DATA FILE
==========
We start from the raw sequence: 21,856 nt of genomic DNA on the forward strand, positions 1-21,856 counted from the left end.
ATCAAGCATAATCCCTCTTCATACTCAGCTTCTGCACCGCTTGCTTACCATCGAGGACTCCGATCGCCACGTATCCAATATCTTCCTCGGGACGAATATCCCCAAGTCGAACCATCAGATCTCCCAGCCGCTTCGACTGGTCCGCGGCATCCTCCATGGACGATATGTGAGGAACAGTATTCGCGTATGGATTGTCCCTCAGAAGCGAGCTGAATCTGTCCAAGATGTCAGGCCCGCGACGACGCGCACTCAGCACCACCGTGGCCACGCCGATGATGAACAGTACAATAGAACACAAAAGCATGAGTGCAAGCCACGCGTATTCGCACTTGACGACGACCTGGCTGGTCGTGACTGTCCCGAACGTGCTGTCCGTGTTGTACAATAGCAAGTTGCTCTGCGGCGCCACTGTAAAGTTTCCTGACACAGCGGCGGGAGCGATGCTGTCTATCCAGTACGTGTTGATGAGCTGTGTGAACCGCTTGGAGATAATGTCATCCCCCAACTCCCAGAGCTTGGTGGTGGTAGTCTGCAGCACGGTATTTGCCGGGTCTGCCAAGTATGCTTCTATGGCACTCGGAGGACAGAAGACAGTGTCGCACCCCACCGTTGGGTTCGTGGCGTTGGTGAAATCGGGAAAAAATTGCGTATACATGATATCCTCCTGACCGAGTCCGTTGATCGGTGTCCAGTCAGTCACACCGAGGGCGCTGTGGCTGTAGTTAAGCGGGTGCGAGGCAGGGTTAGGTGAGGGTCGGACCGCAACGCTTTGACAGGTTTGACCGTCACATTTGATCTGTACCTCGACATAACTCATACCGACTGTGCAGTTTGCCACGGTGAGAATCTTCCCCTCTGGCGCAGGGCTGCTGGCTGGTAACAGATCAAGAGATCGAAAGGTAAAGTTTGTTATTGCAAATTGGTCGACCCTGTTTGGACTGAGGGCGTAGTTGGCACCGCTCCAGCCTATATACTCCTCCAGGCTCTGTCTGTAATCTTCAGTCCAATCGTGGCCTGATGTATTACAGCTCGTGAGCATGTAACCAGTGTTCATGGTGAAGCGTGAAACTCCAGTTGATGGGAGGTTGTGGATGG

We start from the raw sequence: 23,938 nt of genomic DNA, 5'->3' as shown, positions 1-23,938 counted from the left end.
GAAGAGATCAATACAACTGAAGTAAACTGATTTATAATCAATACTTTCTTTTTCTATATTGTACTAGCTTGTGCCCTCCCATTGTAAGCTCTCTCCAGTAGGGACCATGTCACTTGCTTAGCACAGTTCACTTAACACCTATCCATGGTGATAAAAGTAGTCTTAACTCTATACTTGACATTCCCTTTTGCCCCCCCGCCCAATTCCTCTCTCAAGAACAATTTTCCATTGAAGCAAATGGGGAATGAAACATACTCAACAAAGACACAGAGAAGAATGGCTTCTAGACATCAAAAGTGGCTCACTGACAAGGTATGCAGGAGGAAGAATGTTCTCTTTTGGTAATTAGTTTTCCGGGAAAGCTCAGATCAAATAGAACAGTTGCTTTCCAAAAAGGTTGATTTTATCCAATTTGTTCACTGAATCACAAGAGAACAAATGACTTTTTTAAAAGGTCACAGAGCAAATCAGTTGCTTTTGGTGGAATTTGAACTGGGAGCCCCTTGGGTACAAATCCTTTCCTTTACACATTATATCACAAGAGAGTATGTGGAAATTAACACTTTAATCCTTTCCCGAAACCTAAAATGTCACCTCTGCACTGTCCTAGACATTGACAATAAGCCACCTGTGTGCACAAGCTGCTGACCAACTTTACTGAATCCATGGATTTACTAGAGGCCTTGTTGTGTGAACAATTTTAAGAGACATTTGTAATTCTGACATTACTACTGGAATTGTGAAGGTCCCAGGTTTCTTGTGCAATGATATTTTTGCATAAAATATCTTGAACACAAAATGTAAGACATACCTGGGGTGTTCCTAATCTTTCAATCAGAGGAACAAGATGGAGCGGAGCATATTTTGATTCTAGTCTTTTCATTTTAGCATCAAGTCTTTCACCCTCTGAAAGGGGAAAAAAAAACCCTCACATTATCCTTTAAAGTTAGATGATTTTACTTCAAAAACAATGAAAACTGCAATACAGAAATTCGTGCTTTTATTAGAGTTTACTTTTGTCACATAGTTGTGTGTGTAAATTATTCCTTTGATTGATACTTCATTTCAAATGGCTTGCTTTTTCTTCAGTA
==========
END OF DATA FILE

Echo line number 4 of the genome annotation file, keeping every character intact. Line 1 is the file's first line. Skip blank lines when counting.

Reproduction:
GAAGAGATCAATACAACTGAAGTAAACTGATTTATAATCAATACTTTCTTTTTCTATATTGTACTAGCTTGTGCCCTCCCATTGTAAGCTCTCTCCAGTAGGGACCATGTCACTTGCTTAGCACAGTTCACTTAACACCTATCCATGGTGATAAAAGTAGTCTTAACTCTATACTTGACATTCCCTTTTGCCCCCCCGCCCAATTCCTCTCTCAAGAACAATTTTCCATTGAAGCAAATGGGGAATGAAACATACTCAACAAAGACACAGAGAAGAATGGCTTCTAGACATCAAAAGTGGCTCACTGACAAGGTATGCAGGAGGAAGAATGTTCTCTTTTGGTAATTAGTTTTCCGGGAAAGCTCAGATCAAATAGAACAGTTGCTTTCCAAAAAGGTTGATTTTATCCAATTTGTTCACTGAATCACAAGAGAACAAATGACTTTTTTAAAAGGTCACAGAGCAAATCAGTTGCTTTTGGTGGAATTTGAACTGGGAGCCCCTTGGGTACAAATCCTTTCCTTTACACATTATATCACAAGAGAGTATGTGGAAATTAACACTTTAATCCTTTCCCGAAACCTAAAATGTCACCTCTGCACTGTCCTAGACATTGACAATAAGCCACCTGTGTGCACAAGCTGCTGACCAACTTTACTGAATCCATGGATTTACTAGAGGCCTTGTTGTGTGAACAATTTTAAGAGACATTTGTAATTCTGACATTACTACTGGAATTGTGAAGGTCCCAGGTTTCTTGTGCAATGATATTTTTGCATAAAATATCTTGAACACAAAATGTAAGACATACCTGGGGTGTTCCTAATCTTTCAATCAGAGGAACAAGATGGAGCGGAGCATATTTTGATTCTAGTCTTTTCATTTTAGCATCAAGTCTTTCACCCTCTGAAAGGGGAAAAAAAAACCCTCACATTATCCTTTAAAGTTAGATGATTTTACTTCAAAAACAATGAAAACTGCAATACAGAAATTCGTGCTTTTATTAGAGTTTACTTTTGTCACATAGTTGTGTGTGTAAATTATTCCTTTGATTGATACTTCATTTCAAATGGCTTGCTTTTTCTTCAGTA